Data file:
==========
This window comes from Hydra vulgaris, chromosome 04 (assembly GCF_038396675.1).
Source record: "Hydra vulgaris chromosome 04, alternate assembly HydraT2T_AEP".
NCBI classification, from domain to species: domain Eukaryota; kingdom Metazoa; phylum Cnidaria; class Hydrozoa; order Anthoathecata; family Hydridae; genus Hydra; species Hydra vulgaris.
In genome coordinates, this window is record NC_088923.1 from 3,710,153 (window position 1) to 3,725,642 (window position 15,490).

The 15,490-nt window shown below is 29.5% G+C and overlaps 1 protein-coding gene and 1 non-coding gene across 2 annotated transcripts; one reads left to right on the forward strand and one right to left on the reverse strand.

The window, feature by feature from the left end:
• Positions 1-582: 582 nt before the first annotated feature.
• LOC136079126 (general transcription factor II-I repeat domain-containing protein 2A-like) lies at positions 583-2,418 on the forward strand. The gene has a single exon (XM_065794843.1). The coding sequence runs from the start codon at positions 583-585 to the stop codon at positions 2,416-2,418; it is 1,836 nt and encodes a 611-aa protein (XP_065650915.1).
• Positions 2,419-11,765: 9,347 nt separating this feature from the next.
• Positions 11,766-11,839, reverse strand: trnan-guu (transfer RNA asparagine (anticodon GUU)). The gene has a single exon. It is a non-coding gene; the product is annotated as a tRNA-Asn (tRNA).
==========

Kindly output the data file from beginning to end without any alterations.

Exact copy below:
This window comes from Hydra vulgaris, chromosome 04 (assembly GCF_038396675.1).
Source record: "Hydra vulgaris chromosome 04, alternate assembly HydraT2T_AEP".
NCBI classification, from domain to species: domain Eukaryota; kingdom Metazoa; phylum Cnidaria; class Hydrozoa; order Anthoathecata; family Hydridae; genus Hydra; species Hydra vulgaris.
In genome coordinates, this window is record NC_088923.1 from 3,710,153 (window position 1) to 3,725,642 (window position 15,490).

The 15,490-nt window shown below is 29.5% G+C and overlaps 1 protein-coding gene and 1 non-coding gene across 2 annotated transcripts; one reads left to right on the forward strand and one right to left on the reverse strand.

The window, feature by feature from the left end:
• Positions 1-582: 582 nt before the first annotated feature.
• LOC136079126 (general transcription factor II-I repeat domain-containing protein 2A-like) lies at positions 583-2,418 on the forward strand. The gene has a single exon (XM_065794843.1). The coding sequence runs from the start codon at positions 583-585 to the stop codon at positions 2,416-2,418; it is 1,836 nt and encodes a 611-aa protein (XP_065650915.1).
• Positions 2,419-11,765: 9,347 nt separating this feature from the next.
• Positions 11,766-11,839, reverse strand: trnan-guu (transfer RNA asparagine (anticodon GUU)). The gene has a single exon. It is a non-coding gene; the product is annotated as a tRNA-Asn (tRNA).